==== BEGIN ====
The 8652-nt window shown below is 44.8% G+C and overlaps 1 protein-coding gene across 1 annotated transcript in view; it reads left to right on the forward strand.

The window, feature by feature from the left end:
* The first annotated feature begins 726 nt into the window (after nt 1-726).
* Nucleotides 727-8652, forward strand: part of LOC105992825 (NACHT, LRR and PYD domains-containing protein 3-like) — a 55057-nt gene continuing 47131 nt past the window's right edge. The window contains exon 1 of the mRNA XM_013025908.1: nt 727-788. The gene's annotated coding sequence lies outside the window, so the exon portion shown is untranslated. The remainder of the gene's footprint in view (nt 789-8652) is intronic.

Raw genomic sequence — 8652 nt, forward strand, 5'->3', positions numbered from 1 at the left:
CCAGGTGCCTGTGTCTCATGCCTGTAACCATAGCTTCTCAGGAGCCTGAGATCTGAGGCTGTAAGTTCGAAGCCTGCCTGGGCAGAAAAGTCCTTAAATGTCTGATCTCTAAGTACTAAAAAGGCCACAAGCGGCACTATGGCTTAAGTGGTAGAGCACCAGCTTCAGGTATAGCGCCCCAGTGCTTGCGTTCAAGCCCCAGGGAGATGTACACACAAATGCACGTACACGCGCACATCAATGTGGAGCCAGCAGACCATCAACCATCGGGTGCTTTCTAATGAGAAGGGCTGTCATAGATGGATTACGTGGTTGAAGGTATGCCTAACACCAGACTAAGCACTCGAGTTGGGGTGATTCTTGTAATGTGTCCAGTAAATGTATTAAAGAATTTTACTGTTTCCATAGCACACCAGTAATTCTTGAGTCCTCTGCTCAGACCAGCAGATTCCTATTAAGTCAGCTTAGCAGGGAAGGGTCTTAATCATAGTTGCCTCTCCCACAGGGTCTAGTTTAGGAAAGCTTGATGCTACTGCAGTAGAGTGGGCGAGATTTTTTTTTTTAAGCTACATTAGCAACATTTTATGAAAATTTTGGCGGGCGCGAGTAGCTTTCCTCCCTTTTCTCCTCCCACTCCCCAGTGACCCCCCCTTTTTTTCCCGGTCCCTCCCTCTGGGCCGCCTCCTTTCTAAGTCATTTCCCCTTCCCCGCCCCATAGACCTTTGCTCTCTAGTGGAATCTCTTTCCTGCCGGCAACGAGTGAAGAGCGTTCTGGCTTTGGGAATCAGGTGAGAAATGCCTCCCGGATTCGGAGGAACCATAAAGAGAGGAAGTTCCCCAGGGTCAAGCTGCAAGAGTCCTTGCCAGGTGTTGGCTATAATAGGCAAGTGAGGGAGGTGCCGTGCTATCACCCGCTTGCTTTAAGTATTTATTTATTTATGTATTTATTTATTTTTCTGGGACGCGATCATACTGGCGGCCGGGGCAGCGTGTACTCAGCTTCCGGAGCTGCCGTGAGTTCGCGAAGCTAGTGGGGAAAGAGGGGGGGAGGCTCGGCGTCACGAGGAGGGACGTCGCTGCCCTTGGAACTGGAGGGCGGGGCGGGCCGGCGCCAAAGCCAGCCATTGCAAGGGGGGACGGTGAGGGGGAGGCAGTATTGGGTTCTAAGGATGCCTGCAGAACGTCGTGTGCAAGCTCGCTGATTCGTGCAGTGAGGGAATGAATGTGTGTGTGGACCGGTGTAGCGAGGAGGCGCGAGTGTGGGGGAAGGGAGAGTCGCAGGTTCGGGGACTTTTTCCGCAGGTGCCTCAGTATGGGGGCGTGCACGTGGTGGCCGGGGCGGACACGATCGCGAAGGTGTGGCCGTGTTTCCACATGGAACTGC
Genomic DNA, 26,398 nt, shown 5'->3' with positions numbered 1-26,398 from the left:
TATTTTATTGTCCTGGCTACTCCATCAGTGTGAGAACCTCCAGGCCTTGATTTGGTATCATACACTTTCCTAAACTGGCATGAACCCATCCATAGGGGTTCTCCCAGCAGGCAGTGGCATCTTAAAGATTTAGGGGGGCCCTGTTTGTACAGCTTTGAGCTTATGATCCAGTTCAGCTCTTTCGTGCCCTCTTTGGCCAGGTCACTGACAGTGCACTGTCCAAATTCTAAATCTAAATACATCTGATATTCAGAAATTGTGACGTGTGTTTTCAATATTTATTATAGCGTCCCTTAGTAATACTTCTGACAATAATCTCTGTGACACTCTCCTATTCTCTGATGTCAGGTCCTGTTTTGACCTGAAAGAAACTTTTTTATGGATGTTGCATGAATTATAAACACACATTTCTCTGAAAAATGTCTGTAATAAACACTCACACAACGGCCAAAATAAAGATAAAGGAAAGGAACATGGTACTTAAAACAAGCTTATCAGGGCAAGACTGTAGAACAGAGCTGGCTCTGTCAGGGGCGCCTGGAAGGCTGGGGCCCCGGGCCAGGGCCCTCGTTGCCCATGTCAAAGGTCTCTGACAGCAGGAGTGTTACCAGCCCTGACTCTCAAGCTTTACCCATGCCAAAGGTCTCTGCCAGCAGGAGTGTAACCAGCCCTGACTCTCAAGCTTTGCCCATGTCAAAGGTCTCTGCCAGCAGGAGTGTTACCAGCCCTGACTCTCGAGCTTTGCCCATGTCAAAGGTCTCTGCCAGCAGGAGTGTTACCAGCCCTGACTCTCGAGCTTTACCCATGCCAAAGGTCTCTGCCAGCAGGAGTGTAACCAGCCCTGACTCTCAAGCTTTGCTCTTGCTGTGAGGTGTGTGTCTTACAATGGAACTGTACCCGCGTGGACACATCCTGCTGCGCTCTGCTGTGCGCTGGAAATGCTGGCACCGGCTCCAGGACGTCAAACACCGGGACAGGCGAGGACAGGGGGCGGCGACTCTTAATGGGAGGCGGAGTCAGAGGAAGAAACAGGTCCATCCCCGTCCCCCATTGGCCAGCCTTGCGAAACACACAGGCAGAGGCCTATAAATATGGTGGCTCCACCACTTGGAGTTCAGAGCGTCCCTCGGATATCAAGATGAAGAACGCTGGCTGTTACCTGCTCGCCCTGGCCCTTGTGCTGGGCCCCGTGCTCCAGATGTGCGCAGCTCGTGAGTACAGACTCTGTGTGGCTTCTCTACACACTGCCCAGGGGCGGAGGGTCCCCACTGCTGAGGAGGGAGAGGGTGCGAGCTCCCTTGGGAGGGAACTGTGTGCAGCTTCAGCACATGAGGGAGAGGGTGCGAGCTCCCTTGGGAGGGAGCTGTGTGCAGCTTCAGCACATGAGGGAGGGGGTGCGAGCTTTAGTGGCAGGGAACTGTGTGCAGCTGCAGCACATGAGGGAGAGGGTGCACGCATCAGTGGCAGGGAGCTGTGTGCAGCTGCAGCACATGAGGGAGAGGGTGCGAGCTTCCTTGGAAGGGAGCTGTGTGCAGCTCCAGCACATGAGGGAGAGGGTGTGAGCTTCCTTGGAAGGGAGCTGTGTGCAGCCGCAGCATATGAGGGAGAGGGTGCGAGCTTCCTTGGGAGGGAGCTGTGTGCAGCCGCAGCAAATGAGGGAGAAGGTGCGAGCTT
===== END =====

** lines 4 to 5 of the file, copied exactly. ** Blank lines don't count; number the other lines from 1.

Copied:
* Nucleotides 727-8652, forward strand: part of LOC105992825 (NACHT, LRR and PYD domains-containing protein 3-like) — a 55057-nt gene continuing 47131 nt past the window's right edge. The window contains exon 1 of the mRNA XM_013025908.1: nt 727-788. The gene's annotated coding sequence lies outside the window, so the exon portion shown is untranslated. The remainder of the gene's footprint in view (nt 789-8652) is intronic.

Raw genomic sequence — 8652 nt, forward strand, 5'->3', positions numbered from 1 at the left: